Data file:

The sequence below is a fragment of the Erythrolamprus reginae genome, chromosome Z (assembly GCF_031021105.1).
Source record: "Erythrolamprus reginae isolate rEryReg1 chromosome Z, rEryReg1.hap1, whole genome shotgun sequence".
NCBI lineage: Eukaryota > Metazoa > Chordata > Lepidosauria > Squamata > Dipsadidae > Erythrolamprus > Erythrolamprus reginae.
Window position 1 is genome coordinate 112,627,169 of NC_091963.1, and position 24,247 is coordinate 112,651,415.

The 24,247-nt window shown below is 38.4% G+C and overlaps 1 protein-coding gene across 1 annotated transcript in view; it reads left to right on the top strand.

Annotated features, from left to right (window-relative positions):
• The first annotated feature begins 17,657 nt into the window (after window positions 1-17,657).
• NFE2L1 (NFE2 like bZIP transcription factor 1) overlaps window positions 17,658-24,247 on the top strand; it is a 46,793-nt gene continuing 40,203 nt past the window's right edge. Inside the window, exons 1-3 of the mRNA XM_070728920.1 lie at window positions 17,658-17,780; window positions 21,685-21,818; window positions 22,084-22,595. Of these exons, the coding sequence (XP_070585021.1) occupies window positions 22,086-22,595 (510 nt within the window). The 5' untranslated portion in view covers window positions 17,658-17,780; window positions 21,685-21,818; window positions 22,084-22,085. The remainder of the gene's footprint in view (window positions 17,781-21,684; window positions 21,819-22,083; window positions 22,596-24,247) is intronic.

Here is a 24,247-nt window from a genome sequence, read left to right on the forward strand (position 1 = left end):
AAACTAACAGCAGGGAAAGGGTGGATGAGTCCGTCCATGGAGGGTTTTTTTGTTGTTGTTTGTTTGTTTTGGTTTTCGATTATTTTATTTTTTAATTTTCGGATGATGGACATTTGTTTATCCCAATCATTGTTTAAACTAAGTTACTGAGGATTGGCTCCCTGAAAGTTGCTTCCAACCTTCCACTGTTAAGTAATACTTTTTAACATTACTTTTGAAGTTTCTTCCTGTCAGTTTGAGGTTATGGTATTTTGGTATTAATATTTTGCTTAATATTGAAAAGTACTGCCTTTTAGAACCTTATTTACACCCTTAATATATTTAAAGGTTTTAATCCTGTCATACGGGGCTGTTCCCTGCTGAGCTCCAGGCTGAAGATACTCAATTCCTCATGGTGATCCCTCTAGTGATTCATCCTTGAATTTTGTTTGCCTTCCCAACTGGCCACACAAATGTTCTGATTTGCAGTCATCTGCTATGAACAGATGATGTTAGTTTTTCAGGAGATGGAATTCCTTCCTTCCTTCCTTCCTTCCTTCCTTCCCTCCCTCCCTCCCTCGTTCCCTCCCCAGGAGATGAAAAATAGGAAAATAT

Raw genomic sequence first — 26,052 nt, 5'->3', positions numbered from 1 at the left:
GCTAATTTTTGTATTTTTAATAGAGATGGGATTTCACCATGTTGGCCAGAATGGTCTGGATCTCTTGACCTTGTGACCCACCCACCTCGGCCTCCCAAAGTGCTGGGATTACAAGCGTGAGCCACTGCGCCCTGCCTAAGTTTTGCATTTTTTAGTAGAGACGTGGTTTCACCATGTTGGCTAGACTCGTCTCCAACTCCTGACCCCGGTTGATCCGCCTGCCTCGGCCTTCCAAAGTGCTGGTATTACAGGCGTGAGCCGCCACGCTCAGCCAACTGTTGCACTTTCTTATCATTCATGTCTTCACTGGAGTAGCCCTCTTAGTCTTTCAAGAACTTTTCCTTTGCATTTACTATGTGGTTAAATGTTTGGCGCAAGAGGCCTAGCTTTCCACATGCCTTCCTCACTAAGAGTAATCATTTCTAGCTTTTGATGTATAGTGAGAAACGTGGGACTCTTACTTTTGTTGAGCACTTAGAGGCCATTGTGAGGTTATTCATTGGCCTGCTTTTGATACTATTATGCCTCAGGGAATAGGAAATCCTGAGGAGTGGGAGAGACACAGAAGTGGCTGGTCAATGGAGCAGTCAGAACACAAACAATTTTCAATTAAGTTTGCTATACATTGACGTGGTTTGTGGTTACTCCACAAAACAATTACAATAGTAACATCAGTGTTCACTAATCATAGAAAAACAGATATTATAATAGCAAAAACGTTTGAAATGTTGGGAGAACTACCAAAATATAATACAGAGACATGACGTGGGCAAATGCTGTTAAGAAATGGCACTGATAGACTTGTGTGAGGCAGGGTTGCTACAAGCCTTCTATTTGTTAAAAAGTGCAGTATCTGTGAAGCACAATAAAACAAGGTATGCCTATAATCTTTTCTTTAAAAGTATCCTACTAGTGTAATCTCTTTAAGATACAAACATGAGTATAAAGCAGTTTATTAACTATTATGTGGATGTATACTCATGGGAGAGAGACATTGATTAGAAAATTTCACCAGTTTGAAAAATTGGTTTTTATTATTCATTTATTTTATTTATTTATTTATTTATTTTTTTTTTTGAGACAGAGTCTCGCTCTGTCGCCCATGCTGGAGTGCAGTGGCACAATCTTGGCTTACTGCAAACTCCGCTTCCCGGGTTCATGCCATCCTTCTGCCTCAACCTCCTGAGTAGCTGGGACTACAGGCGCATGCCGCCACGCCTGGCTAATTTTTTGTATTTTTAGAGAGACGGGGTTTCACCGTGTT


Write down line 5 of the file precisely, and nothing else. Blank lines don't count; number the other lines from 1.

The 24,247-nt window shown below is 38.4% G+C and overlaps 1 protein-coding gene across 1 annotated transcript in view; it reads left to right on the top strand.